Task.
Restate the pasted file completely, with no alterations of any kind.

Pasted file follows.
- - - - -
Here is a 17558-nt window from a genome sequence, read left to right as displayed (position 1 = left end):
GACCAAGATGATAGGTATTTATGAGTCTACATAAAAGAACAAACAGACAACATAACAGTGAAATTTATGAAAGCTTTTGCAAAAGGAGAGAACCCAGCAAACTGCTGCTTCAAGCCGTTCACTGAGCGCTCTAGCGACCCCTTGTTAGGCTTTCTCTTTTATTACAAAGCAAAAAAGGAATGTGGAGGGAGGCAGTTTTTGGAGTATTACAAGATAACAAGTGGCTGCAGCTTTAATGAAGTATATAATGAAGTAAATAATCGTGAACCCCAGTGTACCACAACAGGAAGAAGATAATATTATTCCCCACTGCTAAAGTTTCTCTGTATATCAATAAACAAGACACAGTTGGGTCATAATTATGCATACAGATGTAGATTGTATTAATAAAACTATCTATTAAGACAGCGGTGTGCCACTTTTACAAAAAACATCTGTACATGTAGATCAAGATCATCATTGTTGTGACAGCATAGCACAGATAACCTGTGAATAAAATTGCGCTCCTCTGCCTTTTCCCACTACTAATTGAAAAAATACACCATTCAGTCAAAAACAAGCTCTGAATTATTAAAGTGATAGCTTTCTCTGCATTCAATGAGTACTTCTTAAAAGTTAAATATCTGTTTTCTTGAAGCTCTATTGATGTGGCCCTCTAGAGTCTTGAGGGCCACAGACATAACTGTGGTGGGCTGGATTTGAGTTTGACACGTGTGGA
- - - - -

Here is a 17558-nt window from a genome sequence, read left to right as displayed (position 1 = left end):
GACCAAGATGATAGGTATTTATGAGTCTACATAAAAGAACAAACAGACAACATAACAGTGAAATTTATGAAAGCTTTTGCAAAAGGAGAGAACCCAGCAAACTGCTGCTTCAAGCCGTTCACTGAGCGCTCTAGCGACCCCTTGTTAGGCTTTCTCTTTTATTACAAAGCAAAAAAGGAATGTGGAGGGAGGCAGTTTTTGGAGTATTACAAGATAACAAGTGGCTGCAGCTTTAATGAAGTATATAATGAAGTAAATAATCGTGAACCCCAGTGTACCACAACAGGAAGAAGATAATATTATTCCCCACTGCTAAAGTTTCTCTGTATATCAATAAACAAGACACAGTTGGGTCATAATTATGCATACAGATGTAGATTGTATTAATAAAACTATCTATTAAGACAGCGGTGTGCCACTTTTACAAAAAACATCTGTACATGTAGATCAAGATCATCATTGTTGTGACAGCATAGCACAGATAACCTGTGAATAAAATTGCGCTCCTCTGCCTTTTCCCACTACTAATTGAAAAAATACACCATTCAGTCAAAAACAAGCTCTGAATTATTAAAGTGATAGCTTTCTCTGCATTCAATGAGTACTTCTTAAAAGTTAAATATCTGTTTTCTTGAAGCTCTATTGATGTGGCCCTCTAGAGTCTTGAGGGCCACAGACATAACTGTGGTGGGCTGGATTTGAGTTTGACACGTGTGGA